As we get settled into 2024 after the onslaught of global conflict, pandemic fluctuations and the unique brand of Futurism or dystopia that we live every day, many artists pro- vide a balm for this time. Appropriated from ‘Eco-Mysticism for Apocalyptic Times,’ a blog about an enchanted and care- based approach to seeing and understanding the environ- ment around us, art for apocalyptic times recontextualizes and repositions art as a beacon that brings us together during hardship, contains answers for some of our deepest questions and provides a source of respite. Here’s a list of artists that speak to the current moment, reflect dreams and nightmares, and envision a better world.
CURTIS “CURTISTIC” WILLIAMS
Williams builds a world of possibilities for Black people to thrive through intergalactic connections, dinosaurs, hiero-
glyphics and more. He’s interested in dystopianism, sci-fi, superheroes and anime, which he calls a form of a “documentary.” There’s something within all these narrative styles and fiction that holds truth. He cites many moments in history that signal world-building and our many unanswered questions through creativity: the pyramids of Giza, Stonehenge and great mounds found throughout the Americas by Indigenous people. His work exists on the edge of prediction and conspiracy where there’s a swath of material for creative imagining. thecurtistic.wixsite.com/curtistic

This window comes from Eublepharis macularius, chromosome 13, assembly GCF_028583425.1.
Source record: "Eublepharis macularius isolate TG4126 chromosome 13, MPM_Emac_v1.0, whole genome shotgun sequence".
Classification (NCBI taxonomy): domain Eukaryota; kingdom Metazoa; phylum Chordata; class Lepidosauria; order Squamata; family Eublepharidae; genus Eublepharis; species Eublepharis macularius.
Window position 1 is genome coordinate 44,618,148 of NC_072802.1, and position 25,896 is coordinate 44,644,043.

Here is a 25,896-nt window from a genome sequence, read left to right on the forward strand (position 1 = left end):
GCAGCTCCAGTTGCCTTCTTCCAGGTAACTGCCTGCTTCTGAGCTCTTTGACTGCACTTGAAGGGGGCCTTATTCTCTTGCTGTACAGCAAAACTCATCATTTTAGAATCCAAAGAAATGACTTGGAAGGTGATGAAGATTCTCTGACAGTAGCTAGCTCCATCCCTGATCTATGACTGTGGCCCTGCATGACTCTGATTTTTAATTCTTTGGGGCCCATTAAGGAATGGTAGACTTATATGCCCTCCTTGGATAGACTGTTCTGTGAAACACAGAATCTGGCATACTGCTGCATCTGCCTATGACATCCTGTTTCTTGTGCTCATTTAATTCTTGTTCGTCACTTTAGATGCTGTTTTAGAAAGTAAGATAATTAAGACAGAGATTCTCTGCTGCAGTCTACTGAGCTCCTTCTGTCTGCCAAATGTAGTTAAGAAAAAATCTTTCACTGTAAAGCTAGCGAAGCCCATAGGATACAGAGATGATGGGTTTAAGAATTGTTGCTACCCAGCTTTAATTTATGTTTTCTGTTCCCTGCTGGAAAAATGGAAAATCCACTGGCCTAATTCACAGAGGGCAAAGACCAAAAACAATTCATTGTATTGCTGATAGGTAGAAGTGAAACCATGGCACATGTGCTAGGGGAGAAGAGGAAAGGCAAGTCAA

Teerlink’s ethereal paintings capture what she calls “magical realism from the broken world around her.” With a dose of surrealism, escapism and fluorescent colors, she paints a world full of questions rather than answers. Her cinematic, poetic and daydreaming-like way of looking, reminds me of how we intake the news cycle, every moment of our daily experiences and process intangible feelings through bursts of color in a sort of
synesthesia. While there’s warmth, there’s also an unnamable dissonance between objects, space, place and people. She writes, “My work is always conscious of being an individual living within the context of a pandemic, climate crisis, racial injustice and political instability — and there is always an element of using art as a way to process what is happening.” It articulates this question: What happens when the home, as you know it, becomes a distant memory? bekkateerlink.com